A Whale of an Anniversary
Today marks the anniversary of the first governmentally exploded whale. Yes, you read right: whale explosion.
37 years ago today, in an effort to dispose of a rotting carcass, the Oregon Highway Division set out to blow up a dead sperm whale with a half ton of dynamite. The resulting explosion sent blubber flying and totaled a car a quarter of a mile away. The incident was made famous in 1990 when columnist Dave Barry wrote about it with graphic hilarity, and the news footage of the disposal has since gone on to become the fifth most watched video on the Internet, according to the BBC.
And if you’re wondering why "governmentally" exploded was the necessary modifier, it’s because whales have been known to spontaneously blow up by themselves. Recently in Taiwan a dead sperm whale beat its transporters to the punch during a postmortem move when the gas inside its decomposing body built up enough for it to, well, you know what. If you thought your job sucked, just think of the janitor who was responsible for that clean up. Oddly enough, whales are not the only self-explosive animals; maybe just the funniest.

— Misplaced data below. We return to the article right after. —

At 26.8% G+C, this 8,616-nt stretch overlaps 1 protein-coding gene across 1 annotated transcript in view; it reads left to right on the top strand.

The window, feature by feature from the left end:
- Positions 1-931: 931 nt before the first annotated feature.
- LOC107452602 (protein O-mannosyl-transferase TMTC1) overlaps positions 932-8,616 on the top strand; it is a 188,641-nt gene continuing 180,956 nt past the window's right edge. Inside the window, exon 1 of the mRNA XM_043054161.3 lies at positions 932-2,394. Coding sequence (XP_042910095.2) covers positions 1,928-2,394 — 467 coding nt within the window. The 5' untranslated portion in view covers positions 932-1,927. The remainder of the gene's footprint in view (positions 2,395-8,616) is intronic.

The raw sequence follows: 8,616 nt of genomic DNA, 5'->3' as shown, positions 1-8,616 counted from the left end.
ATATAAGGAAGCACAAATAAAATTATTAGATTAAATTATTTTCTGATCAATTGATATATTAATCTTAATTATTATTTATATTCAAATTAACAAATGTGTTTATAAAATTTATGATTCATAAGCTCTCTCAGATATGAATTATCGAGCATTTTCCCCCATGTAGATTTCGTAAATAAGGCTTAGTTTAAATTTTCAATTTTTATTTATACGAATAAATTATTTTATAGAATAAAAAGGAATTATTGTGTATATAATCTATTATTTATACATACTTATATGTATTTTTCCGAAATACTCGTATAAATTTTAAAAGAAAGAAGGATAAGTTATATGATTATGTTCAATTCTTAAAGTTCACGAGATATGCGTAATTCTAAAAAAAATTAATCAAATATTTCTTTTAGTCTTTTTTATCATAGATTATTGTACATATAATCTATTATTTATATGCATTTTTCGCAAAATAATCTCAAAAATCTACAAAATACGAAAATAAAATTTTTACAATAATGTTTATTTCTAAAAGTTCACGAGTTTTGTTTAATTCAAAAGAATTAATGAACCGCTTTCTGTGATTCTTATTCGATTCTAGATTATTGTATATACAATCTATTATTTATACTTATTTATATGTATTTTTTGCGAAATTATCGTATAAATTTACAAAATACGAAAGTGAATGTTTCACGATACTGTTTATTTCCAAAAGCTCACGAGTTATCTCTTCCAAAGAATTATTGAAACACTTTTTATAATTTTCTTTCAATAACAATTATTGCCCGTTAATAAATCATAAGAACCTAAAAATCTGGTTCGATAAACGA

To no one’s surprise, there’s a web site devoted to this at theexplodingwhale.com. What is surprising is that there’s currently a one man show running in Chicago about it. Countdown: The Story of the Exploding Whale runs Wednesday nights at 8pm from October 10th through November 28th at the Apollo Theater, 2540 N Lincoln Avenue. Bring the kiddies.